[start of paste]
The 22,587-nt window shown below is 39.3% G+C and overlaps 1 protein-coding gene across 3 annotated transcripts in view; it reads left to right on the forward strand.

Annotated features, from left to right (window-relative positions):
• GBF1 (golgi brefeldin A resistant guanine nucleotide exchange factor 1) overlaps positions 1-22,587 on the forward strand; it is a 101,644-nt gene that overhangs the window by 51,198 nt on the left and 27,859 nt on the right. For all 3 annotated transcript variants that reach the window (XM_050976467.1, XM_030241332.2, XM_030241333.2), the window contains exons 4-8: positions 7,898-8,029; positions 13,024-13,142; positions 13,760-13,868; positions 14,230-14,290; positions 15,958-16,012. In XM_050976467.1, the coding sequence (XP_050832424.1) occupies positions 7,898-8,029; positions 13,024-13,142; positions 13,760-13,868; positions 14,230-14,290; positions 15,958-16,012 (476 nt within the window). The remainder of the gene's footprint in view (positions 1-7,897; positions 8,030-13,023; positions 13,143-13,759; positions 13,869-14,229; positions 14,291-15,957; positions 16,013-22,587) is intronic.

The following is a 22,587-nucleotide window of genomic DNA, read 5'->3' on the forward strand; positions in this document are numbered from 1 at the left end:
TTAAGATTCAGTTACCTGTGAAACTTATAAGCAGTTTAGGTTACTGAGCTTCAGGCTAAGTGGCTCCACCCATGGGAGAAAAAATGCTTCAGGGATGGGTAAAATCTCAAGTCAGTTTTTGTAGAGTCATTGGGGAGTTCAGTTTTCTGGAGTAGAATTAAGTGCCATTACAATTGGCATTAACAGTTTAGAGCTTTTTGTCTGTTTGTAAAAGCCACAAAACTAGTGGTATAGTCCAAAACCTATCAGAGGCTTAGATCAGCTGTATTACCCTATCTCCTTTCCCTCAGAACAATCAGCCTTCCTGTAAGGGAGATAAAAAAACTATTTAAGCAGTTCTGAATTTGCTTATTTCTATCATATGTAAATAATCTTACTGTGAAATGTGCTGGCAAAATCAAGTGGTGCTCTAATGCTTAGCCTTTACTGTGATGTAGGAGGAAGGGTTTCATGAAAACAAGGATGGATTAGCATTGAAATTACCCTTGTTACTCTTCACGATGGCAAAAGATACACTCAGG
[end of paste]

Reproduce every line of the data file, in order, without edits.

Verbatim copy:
The 22,587-nt window shown below is 39.3% G+C and overlaps 1 protein-coding gene across 3 annotated transcripts in view; it reads left to right on the forward strand.

Annotated features, from left to right (window-relative positions):
• GBF1 (golgi brefeldin A resistant guanine nucleotide exchange factor 1) overlaps positions 1-22,587 on the forward strand; it is a 101,644-nt gene that overhangs the window by 51,198 nt on the left and 27,859 nt on the right. For all 3 annotated transcript variants that reach the window (XM_050976467.1, XM_030241332.2, XM_030241333.2), the window contains exons 4-8: positions 7,898-8,029; positions 13,024-13,142; positions 13,760-13,868; positions 14,230-14,290; positions 15,958-16,012. In XM_050976467.1, the coding sequence (XP_050832424.1) occupies positions 7,898-8,029; positions 13,024-13,142; positions 13,760-13,868; positions 14,230-14,290; positions 15,958-16,012 (476 nt within the window). The remainder of the gene's footprint in view (positions 1-7,897; positions 8,030-13,023; positions 13,143-13,759; positions 13,869-14,229; positions 14,291-15,957; positions 16,013-22,587) is intronic.

The following is a 22,587-nucleotide window of genomic DNA, read 5'->3' on the forward strand; positions in this document are numbered from 1 at the left end:
TTAAGATTCAGTTACCTGTGAAACTTATAAGCAGTTTAGGTTACTGAGCTTCAGGCTAAGTGGCTCCACCCATGGGAGAAAAAATGCTTCAGGGATGGGTAAAATCTCAAGTCAGTTTTTGTAGAGTCATTGGGGAGTTCAGTTTTCTGGAGTAGAATTAAGTGCCATTACAATTGGCATTAACAGTTTAGAGCTTTTTGTCTGTTTGTAAAAGCCACAAAACTAGTGGTATAGTCCAAAACCTATCAGAGGCTTAGATCAGCTGTATTACCCTATCTCCTTTCCCTCAGAACAATCAGCCTTCCTGTAAGGGAGATAAAAAAACTATTTAAGCAGTTCTGAATTTGCTTATTTCTATCATATGTAAATAATCTTACTGTGAAATGTGCTGGCAAAATCAAGTGGTGCTCTAATGCTTAGCCTTTACTGTGATGTAGGAGGAAGGGTTTCATGAAAACAAGGATGGATTAGCATTGAAATTACCCTTGTTACTCTTCACGATGGCAAAAGATACACTCAGG